*hands out hot beverages* Welcome to the first The Bloggers In The Attic post! What’s Bloggers In The Attic you ask? Well, it’s a discussion chain created by the lovely Cami @ The Reader In The Attic! More info on that below, I’m also going to link to everyone else’s posts at the end of my post.
Wait, what’s a Discussion Chain?
The Bloggers in the Attic is a discussion chain. And what is a discussion chain? Well, it’s pretty simple and with few steps.
Me and other eleven bloggers united together to discuss a common topic, covering the whole arc of February, and sharing our unique perspective. I created the initiative with the wish to create a discussion space that could explore a normal topic for different part of the world.
Heads up, this is going to be from my own experiences of the English (not Welsh/Scottish/Northern Irish) curriculum here in the UK. As well as me briefly explaining what the hell the Government did to mess things up for my entire year (grade) and those following me.
Changes Made To GCSE’s
My year just so happened to be the guinea pig year for the Government to test out the new style GCSE’s.
It was the first exam to be sat under the new tougher GCSEs that are being phased in, beginning with English and maths this year.
For English literature, that means that pupils are no longer able to take the texts they have studied into the exam room with them – a change that has already led to tens of thousands petitioning Parliament to complain. ~ Source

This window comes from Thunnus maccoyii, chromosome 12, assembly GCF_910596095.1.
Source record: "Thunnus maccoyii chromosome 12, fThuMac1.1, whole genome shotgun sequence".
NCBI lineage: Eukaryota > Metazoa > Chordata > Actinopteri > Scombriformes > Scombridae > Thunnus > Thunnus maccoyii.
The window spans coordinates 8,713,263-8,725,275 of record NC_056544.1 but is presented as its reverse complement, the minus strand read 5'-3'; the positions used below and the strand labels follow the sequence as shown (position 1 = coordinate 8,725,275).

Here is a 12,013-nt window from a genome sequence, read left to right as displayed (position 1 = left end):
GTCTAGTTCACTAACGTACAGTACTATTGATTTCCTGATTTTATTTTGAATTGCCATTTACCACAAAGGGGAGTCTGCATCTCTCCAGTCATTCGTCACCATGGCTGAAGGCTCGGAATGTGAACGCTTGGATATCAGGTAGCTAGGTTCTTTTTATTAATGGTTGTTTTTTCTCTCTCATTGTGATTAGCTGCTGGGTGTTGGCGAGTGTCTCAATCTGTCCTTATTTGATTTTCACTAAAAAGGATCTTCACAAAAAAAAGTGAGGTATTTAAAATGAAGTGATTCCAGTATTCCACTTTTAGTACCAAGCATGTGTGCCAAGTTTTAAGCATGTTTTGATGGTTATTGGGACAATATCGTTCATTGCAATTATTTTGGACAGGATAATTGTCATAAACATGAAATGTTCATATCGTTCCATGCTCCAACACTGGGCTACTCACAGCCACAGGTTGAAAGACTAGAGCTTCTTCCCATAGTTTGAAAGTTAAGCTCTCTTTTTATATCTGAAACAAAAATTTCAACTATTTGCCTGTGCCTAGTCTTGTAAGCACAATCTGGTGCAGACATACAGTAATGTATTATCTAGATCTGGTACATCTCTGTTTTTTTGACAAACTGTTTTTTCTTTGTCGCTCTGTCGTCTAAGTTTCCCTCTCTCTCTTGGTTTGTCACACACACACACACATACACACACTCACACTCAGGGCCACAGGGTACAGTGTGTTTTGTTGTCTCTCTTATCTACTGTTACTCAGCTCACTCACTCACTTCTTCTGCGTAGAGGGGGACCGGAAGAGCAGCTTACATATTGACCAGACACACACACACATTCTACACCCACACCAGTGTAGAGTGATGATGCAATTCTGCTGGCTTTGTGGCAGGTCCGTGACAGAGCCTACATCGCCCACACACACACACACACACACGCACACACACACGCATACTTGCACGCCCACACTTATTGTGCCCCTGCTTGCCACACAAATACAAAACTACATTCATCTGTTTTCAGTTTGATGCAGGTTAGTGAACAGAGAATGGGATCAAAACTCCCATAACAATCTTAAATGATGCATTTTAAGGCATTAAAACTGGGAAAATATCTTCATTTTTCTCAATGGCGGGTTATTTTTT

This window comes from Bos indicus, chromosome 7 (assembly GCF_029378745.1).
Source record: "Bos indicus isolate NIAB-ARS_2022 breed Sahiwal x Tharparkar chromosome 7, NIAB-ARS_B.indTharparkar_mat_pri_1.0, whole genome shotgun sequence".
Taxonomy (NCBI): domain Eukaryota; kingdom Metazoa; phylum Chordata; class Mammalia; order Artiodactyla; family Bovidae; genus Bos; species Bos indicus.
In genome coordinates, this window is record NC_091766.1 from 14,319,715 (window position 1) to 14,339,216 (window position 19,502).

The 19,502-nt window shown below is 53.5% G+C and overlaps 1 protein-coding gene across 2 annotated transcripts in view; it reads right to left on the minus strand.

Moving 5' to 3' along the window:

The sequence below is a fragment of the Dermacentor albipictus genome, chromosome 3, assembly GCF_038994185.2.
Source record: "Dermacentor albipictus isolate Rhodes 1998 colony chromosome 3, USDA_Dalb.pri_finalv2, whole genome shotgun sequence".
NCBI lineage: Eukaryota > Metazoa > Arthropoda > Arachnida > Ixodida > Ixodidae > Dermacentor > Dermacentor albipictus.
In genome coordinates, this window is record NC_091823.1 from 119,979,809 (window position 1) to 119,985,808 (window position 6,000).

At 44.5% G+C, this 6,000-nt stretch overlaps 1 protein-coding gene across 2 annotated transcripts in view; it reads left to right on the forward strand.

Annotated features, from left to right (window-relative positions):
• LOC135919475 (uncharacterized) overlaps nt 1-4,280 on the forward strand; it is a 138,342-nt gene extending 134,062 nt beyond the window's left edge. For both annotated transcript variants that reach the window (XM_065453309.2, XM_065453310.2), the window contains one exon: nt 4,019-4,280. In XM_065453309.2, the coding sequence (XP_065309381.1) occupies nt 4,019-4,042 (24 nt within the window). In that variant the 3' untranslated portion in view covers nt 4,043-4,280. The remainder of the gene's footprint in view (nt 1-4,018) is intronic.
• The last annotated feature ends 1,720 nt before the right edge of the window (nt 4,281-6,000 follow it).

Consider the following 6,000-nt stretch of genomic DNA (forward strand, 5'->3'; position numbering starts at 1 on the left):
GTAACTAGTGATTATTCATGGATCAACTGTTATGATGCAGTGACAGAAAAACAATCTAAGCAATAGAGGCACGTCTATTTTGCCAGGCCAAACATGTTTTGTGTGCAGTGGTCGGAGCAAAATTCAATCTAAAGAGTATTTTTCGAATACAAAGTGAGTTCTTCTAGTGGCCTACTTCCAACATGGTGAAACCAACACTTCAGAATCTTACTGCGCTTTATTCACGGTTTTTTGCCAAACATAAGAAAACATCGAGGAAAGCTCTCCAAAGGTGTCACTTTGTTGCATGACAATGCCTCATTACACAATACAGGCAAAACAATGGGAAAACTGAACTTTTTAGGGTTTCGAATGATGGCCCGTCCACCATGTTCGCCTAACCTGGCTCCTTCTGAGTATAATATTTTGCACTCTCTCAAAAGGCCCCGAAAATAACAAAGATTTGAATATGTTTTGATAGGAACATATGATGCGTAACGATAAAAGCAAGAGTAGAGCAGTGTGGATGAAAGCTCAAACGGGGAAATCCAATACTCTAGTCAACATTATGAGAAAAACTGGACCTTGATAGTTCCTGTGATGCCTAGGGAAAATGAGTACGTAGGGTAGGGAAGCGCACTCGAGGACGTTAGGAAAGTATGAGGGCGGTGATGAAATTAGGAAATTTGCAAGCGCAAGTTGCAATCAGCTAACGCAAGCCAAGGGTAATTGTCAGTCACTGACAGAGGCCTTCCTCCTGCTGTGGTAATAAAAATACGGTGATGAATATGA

The teachers at my school, literally had no clue what to do, how to go about teaching us the content or anything. Why? Well, basically they weren’t prepared. We were the first year to do the new style, it was the teachers first time teaching us the new style GCSE to us. It was a huge mess…since they had no idea what would come up in the exam, they decided to inform us. We should memorise quotes from the books on several different themes e.g love, betrayal as well as memorise 15 poems.
*blinks* I dunno about you, but between all my other subjects my brain wasn’t exactly willing to memorise quote after quote and 15 poems on top. I still had History which was again memory based as was Maths. (this list could go on)
The government fixed something which wasn’t broken in the first place, as a result, my year (anyone in the UK who took their GCSE’s in 2017) have a mix of letter grades and number grades. So unhelpful when employers aren’t sure what they mean still.
So, I was planning to take you through my required reading for all of Secondary School. BUT then I sourced the full list, of texts we could choose from for our English Literature exams. *coughs* So without further delay – let’s see what books we can choose from for English Literature. (these choices are the same choices I had 2 years ago, they haven’t changed…)
Book Choices For GCSE Literature
19th Century Novel
- Strange Case of Dr Jekyll and Mr Hyde
- A Christmas Carol
- Great Expectations
- Jane Eyre
- Pride and Prejudice
- Sign of Four
- Romeo and Juliet
- Merchant of Venice
- Much Ado About Nothing
- Julius Caesar
Modern Text Drama
- An Inspector Calls
- Blood Brothers
- History Boys
- Curious Incident of the Dog in the Night-time
- Taste of Honey
Modern Text Prose
- Lord of the Flies
- Animal Farm
- Never Let Me Go
- Anita & Me
- Pigeon English
All these books were written by white people, and are all outdated with today’s society. I have no problem reading a classic – if I’m in the mood to But I didn’t grow up reading classics for fun, I also didn’t appreciate the amount of Shakespeare we were reading because Old English is a nightmare.